Figure 9-4b. Average ELA scores for non-D75 NYC public schools (charter and non-charter) grades 3-8, 2006-2013, normalized several ways, overplotted

Z-scoring (top left sub-plots) works pretty well for the math score distributions, but using standard deviation (top row sub-plots) is a disaster for the ELA distributions. I had initially favored using a student-level statistic for centering, since it makes the school averages somehow more sensible (above or below the student average, vs. above or below an average of school averages) but the un-weighted median gives better results, I think. Take a look at the full-resolution images and I think you’ll agree with my choice. Probably. In fact now I’m having second thoughts.

I’ll note, while I think, that every time I’ve ever looked at anything for both Math and ELA results, ELA has always been weirder. Math results behave more like measurements. I wish I had a formal way to say that, or some theoretical explanation aside from some hand-waving mixture of “math skills are more testable” and “who knows what’s going on with ELLs”.

The issue with normalization is a choice: what information do we get rid of, and what do we keep? I don’t think too highly of these standardized test results, really. I think of them mostly as inducing an ordering of schools. But if I use a percentile or rank, then changes in the middle of the distribution are exaggerated, which I don’t think makes sense. A two-point difference in the middle of the distribution could be huge, viewed that way.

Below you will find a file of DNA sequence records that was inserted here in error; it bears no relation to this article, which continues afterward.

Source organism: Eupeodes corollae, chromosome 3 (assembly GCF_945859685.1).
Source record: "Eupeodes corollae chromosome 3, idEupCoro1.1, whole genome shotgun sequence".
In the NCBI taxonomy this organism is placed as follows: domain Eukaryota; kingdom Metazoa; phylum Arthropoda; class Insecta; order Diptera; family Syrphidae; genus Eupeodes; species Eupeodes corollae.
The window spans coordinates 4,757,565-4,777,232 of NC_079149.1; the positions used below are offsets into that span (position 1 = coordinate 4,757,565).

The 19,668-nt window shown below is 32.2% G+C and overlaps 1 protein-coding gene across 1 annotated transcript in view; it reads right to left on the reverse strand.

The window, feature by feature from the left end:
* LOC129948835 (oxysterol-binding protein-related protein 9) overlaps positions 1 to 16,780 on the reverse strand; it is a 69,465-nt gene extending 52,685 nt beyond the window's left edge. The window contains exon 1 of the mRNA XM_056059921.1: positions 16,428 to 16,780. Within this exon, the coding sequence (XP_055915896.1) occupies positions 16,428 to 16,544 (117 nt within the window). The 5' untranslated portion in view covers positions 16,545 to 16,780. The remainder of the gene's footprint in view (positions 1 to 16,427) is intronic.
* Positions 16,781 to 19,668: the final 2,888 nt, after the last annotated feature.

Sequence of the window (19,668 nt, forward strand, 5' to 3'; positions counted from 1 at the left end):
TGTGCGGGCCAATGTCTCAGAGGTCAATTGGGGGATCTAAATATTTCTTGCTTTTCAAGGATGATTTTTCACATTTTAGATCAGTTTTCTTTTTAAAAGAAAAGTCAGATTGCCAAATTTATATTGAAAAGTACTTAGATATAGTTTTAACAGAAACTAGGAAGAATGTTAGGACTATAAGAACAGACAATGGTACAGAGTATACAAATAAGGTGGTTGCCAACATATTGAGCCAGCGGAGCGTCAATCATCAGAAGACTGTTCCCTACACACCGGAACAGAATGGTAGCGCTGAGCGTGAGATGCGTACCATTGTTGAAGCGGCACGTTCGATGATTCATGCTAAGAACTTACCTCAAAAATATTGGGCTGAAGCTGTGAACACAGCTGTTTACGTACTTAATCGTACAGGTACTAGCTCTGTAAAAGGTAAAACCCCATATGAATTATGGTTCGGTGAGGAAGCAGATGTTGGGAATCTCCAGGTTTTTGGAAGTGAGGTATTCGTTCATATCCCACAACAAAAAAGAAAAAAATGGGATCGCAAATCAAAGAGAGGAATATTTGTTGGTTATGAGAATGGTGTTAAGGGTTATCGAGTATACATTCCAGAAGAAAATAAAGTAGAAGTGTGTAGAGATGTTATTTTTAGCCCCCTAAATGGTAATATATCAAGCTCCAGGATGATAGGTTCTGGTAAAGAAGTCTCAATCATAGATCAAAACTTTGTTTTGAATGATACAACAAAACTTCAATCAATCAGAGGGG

Can we get rid of differences in the variances? What if some years the test really was less sensitive, so all the scores really were bunched up together? Well, I don’t want that make it look like there are changes from year to year. You shouldn’t appear to improve just because the distribution shrinks. So I feel 100% okay with trying to eliminate differences in the spread of these distributions.

What about the centering? The issue with using a school-level average is that it doesn’t seem to mean much. Is it demonstrably bad? Let’s see… Yes. It’s bad. If you have a school of all exactly average students, your school score should be a zero. Using the mean of school averages, your school of average students would see its school score change depending on the how students happen to be arranged among other schools. Your school’s score shouldn’t depend on whether there are two other schools or three, so using the mean of school averages is bad. Put another way, though using the student (weighted) mean gives less perfect alignment of the distributions, I think that non-alignment is meaningful information.

Okay! I’m not going to update everything up above. The graphs would look almost identical anyway. But I will use the normalization that centers on student average and divides by median absolute deviation to address variance. Decision made! Either way, the units of these scores are going to be screwy. But next time the code will be shorter!

[table of contents for this series]

4 thoughts on “NYC standardized test results: Normalizing the distributions of average scores

  1. NYC standardized test results: Schools fight the Law of Large Numbers – Plan Space from Outer Nine

  2. NYC standardized test results: Changes in average scores for school grades and cohorts – Plan Space from Outer Nine

  3. NYC standardized test results: Changes in average scores by year – where is the Common Core shake-up? – Plan Space from Outer Nine

  4. NYC Test Data – Plan Space from Outer Nine